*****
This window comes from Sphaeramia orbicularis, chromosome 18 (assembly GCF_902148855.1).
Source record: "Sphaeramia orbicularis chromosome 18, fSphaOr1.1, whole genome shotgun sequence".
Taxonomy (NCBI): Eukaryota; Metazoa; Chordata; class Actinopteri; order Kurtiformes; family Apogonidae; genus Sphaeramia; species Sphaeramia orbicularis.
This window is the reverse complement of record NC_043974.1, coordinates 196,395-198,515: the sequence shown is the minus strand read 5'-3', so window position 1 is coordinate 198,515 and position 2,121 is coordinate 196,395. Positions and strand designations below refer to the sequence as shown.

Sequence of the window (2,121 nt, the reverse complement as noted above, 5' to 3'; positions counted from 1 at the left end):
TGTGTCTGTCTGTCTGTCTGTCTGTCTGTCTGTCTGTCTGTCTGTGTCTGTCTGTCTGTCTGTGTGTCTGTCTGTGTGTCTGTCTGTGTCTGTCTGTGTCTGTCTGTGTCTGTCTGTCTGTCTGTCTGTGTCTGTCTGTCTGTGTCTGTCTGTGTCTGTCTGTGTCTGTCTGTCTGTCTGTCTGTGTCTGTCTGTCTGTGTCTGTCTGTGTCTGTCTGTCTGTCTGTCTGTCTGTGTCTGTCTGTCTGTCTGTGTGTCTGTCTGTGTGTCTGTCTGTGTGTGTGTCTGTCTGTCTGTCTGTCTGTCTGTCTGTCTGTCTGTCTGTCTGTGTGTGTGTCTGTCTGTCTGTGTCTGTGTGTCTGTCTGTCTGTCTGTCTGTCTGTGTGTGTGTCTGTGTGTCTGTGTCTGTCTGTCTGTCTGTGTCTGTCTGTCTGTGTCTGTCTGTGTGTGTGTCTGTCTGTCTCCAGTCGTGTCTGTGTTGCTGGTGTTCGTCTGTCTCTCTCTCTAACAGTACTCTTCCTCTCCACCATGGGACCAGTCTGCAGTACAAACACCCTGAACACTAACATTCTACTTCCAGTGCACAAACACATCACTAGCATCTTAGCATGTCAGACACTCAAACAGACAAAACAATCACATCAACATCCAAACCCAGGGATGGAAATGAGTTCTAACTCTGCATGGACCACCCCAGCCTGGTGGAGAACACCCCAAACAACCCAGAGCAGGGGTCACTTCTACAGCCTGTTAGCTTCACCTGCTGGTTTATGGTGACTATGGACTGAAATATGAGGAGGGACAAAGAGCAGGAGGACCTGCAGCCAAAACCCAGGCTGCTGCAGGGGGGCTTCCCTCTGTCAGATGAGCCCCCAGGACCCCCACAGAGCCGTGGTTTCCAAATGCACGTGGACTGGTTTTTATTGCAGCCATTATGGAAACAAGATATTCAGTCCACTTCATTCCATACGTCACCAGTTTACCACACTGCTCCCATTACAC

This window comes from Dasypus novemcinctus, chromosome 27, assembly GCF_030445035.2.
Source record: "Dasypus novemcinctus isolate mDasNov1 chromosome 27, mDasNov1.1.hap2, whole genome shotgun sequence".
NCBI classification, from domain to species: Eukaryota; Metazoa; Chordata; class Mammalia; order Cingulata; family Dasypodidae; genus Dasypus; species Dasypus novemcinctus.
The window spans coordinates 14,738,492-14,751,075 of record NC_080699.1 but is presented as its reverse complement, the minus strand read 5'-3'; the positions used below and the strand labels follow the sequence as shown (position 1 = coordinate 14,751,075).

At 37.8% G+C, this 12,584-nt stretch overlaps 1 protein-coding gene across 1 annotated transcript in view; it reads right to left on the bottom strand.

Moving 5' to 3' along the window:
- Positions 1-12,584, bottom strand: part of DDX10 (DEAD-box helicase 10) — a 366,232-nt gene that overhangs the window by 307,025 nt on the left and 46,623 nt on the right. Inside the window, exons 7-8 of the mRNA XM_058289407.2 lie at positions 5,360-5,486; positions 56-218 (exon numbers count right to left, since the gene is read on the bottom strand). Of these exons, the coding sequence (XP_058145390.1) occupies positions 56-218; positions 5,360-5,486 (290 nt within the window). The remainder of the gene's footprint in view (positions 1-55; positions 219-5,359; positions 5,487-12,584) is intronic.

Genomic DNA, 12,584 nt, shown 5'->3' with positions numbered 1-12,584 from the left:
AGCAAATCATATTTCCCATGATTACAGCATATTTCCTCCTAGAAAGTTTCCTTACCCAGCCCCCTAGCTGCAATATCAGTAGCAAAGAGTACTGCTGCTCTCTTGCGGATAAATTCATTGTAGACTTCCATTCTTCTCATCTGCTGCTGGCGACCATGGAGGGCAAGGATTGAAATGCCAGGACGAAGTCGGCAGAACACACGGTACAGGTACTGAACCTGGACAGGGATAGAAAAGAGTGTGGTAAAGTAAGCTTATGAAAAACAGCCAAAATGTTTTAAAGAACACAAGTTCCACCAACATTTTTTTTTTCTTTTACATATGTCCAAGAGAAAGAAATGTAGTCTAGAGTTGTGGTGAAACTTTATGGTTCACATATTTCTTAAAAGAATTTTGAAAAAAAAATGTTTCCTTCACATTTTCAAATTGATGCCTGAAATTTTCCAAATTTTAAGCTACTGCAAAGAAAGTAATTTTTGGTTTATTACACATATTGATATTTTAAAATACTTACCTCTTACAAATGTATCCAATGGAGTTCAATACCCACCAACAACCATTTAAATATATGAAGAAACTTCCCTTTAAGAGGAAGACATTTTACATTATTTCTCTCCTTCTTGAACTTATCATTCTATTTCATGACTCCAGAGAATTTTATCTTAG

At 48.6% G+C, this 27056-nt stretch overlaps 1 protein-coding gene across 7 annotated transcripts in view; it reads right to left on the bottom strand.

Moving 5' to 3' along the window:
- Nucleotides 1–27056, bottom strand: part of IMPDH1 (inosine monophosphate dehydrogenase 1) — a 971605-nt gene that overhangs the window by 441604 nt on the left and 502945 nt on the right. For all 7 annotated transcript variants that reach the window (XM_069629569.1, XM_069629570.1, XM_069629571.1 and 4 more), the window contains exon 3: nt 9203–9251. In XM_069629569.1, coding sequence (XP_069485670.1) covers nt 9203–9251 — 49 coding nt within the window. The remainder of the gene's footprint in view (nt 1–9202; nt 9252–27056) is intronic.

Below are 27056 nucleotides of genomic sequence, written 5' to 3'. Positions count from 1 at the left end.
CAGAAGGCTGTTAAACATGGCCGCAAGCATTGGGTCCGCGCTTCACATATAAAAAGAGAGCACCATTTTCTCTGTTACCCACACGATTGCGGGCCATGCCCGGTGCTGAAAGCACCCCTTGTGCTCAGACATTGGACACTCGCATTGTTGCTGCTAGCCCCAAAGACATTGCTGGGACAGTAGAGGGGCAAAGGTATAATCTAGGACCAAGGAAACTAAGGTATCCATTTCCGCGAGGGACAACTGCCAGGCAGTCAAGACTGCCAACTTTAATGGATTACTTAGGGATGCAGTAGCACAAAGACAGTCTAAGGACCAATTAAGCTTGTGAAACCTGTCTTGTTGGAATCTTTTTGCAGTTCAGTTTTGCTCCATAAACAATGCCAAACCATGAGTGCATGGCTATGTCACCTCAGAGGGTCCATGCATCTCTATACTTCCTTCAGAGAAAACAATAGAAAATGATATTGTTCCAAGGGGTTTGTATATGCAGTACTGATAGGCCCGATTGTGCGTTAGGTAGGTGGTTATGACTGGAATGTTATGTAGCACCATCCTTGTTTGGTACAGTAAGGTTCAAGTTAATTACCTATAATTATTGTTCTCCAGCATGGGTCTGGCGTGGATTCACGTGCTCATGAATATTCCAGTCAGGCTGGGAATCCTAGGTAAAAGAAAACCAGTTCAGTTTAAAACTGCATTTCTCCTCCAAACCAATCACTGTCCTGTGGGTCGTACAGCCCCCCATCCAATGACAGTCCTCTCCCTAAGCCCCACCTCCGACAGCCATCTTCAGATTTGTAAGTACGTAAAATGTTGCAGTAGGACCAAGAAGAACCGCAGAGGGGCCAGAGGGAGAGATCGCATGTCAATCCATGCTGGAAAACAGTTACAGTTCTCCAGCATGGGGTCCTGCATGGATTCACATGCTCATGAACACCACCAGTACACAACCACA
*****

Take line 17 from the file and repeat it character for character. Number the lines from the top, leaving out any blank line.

Moving 5' to 3' along the window: